The Emotional Marriage

A marriage is an emotional journey; a mix of passion and pathos, attraction and repulsion, and dreams and defeats.  Sometimes marriages survive, and sometimes they don’t (See blog entry, Why Marriages Fail;  Regardless, there is always more to learn from a marriage than any other relationship in our adult life.  We are fused to our mate in marriage.  We are forced into honesty by the mere fact that we cannot escape.  We are revealed, exposed, challenged, loved and rejected.  Sometimes the emotional pitch gets too high, and we begin to avoid conflict by giving superficial answers to deeply personal questions.  When these answers prove insufficient to our mate, defensiveness follows.  Over time the marital mirror reflects back to us an image that is inconsistent with the one we have of ourselves, so we reverse the image creating defensiveness in our mate as well.  As the cycle deepens so does the emotion and, consequently, the marriage loses its vitality and becomes an emotional one.

Once the emotional marriage is formed it’s quite difficult to get outside of its influence.  We find ourselves reacting more quickly, more strongly, and more often.  The following are some tips that you can use if you find yourself inside of an emotional marriage.

Feelings are not Facts

As we grow older, negative feelings are generally associated with negative events, such as childhood trauma, divorce, loss, conflict, and arguments that lead to screaming and yelling.  These stored feelings often look for an outlet, or what psychologists call catharsis.  Much like the person raised by a disapproving father who only hears disapproval in the tone of someone else’s voice, the interpretation of disapproval when someone is raising their voice may not be disapproval at all; it may just be someone raising their voice.  Our feelings, however, cannot make the distinction; they are attached to the past.  Feelings have no future sight and no insight.  They simply signal us that something similar to a previous experience is occuring again and that we should be on guard.  Thus, feelings are not facts, they are just feelings.  Feelings are not solely about the current situation, but about the current situation that triggers something from the past.  Feelings are not smart, they are instinctive, and designed to activate our fight or flight instinct when necessary.

Feelings are not our Friends

The human animal has a built in instinct that protects us from danger.  Yet, at the same time, we are social creatures reliant upon social interaction for our survival.  Sometimes there’s a clash between our biology and our social structure, and in the process our feelings often get confused with our biology.  Once our flight or fight instinct is activated we think we are in danger, when, in fact, we often are not.  We then typically do two things in our struggle for self-preservation; we act in similar ways to how we acted when the danger was actually present, and then we take that feeling and project it into the future, thus guaranteeing it will now confirm our predetermined expectations.  The act of projection is the basis of a self-fulfilling prophecy.  We fulfill our belief that what happened in the past is happening currently and then guarantee that it will happen in the future by reacting the way we did in the past.  Consequently, we often overreact or misjudge emotional situations.  Taken in this light, feelings are not our friends.  They have very little reliable predictive power.  They confirm our past more than align us with our present, and they bring our past into our future thereby guaranteeing the continuation of the pattern.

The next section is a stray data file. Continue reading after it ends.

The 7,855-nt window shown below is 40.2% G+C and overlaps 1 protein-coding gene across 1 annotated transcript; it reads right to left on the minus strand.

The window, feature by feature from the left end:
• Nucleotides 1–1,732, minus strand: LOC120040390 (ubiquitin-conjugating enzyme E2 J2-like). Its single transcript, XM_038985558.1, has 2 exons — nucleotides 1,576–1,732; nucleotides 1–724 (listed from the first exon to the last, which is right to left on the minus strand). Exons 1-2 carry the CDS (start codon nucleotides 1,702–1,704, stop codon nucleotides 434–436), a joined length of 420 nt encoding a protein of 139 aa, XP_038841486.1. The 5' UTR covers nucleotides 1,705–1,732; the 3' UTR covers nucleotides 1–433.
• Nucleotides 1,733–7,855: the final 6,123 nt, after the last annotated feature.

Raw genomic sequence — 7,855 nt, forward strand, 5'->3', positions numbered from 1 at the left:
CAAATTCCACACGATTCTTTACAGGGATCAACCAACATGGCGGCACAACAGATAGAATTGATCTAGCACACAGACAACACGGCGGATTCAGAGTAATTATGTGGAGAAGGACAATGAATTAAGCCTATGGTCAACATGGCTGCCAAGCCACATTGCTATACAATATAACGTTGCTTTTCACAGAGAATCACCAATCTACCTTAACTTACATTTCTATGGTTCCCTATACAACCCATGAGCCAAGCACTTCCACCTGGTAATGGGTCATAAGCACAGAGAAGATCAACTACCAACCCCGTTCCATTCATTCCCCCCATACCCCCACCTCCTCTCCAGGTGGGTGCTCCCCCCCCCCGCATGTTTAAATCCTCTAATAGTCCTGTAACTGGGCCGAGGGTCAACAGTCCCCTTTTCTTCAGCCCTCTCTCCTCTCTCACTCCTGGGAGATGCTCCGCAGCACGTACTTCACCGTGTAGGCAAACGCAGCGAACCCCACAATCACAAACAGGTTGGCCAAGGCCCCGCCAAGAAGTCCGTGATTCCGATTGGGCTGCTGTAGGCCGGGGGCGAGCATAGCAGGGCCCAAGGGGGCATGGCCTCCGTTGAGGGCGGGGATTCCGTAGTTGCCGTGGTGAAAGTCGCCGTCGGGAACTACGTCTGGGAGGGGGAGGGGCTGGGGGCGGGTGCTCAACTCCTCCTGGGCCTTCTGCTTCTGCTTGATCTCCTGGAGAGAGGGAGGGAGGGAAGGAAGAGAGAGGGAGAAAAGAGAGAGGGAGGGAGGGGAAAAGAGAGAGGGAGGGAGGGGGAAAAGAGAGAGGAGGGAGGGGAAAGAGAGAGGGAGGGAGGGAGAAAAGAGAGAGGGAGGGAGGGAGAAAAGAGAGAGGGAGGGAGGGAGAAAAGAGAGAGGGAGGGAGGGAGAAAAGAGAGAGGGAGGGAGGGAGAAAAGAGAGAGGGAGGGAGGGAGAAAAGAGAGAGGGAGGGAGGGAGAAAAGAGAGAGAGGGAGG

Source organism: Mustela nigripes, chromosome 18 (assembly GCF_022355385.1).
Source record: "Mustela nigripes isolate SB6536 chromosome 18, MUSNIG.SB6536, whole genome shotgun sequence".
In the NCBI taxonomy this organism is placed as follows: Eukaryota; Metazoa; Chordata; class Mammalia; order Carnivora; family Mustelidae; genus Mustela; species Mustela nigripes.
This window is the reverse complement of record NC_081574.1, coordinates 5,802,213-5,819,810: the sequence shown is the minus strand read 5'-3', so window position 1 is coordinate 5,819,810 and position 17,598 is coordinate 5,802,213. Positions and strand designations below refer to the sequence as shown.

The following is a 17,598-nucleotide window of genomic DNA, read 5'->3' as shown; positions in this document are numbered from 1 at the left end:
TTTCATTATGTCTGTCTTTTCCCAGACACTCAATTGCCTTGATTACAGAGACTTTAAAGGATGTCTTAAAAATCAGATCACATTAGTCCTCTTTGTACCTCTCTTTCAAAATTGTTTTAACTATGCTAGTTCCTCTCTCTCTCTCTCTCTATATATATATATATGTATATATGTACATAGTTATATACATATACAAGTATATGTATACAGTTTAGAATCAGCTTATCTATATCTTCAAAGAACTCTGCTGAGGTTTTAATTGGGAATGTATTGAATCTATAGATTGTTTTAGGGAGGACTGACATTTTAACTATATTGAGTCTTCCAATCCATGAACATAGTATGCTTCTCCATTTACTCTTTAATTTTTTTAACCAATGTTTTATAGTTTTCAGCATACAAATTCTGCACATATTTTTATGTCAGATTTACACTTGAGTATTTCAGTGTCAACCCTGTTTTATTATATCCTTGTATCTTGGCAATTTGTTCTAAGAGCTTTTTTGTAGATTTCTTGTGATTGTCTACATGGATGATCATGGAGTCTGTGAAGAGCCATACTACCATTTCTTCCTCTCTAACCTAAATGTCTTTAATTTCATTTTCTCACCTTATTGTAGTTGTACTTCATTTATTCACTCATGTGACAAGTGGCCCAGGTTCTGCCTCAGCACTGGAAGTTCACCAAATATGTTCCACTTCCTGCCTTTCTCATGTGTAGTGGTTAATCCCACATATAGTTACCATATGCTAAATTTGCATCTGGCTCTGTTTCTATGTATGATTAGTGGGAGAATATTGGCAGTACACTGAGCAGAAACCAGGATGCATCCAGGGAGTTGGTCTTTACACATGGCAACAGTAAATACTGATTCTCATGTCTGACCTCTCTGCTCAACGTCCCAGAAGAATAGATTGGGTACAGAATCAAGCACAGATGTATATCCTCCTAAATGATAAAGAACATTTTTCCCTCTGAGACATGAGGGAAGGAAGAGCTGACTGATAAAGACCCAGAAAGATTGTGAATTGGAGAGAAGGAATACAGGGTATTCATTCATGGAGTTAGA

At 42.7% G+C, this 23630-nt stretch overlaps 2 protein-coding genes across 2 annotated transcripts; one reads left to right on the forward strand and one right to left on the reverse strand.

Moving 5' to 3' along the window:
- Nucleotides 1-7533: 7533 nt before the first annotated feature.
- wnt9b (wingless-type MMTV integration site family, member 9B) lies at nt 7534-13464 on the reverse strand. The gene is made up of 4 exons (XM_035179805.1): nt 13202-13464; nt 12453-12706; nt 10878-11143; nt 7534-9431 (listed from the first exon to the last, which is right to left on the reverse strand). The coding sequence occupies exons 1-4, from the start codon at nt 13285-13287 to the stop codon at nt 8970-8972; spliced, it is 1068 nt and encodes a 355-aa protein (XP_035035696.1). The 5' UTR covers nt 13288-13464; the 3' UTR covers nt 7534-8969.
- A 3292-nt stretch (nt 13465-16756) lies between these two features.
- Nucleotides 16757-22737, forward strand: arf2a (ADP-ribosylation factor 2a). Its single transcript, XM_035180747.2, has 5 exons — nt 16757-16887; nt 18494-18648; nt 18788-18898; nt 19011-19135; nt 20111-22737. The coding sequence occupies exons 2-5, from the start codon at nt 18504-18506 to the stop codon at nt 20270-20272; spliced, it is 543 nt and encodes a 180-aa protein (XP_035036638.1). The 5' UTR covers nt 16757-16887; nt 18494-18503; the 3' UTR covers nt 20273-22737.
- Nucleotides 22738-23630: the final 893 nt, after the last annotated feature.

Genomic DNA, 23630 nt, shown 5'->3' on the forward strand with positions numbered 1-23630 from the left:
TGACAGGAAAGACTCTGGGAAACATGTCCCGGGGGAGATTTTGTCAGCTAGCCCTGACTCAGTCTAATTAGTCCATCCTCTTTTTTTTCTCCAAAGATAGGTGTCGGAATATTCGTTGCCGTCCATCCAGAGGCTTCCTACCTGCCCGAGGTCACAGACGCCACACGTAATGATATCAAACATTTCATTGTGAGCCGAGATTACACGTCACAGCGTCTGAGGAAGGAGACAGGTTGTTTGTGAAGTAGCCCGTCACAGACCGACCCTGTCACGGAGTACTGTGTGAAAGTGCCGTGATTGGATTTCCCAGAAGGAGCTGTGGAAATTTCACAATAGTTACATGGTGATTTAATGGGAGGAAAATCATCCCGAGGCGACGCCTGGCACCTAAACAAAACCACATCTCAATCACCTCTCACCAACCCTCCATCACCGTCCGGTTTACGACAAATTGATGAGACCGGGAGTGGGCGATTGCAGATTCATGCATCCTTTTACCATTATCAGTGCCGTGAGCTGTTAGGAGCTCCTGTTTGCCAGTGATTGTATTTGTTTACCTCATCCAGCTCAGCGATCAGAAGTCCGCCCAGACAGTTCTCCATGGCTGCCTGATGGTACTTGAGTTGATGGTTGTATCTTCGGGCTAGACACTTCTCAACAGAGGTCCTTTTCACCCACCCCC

Your Default is not your Fault

We default to our feelings by telling ourselves that something doesn’t feel right.  Granted, sometimes our feelings are correct, which brings us to a more complicated discussion of feelings, one that is beyond the scope of this article, namely that it is very difficult to distinguish between a feeling, an instinct and an intuition.  They somehow all feel the same but are very different indicators.  As far as feelings go, they are much more difficult to change than thoughts.  Feelings are cellular, and socially reinforced.  They tend to be stagnant and repetitive.  Thoughts, on the other hand, are considerably more under our conscious control.  We can think our way out of our feelings but we cannot feel our way out of our thoughts.  Our feelings are our default, and that’s okay.  We have to accept that we have feelings without indulging or reifying them.  It’s not our fault that we have them but it is our responsibility to decide what to do with them.

So, the next time you are triggered in an emotional marriage remember that feelings are not facts, nor are they your friends, but when you indulge them it is not your fault either, just your default.   To get your emotions under control try thinking your way through them instead of relying on them as accurate indicators of current conditions.

(For more information see blog entry, Five Ways to Promote Marital Health and Harmony;

Five Minute Articles For Your Consideration2 comments

  1. Bill Tenuto says:

    in my opinion your knowledge of this subject is pointedly clear. It is rare to find a person who has the understanding you have about this.

    Bill Tenuto

  2. Great post, Larry. I particularly liked the section, “Your Default is Not Your Fault.” This reinforces the idea of letting feeling pass without judging them.

    Thanks for the insightful writeup!

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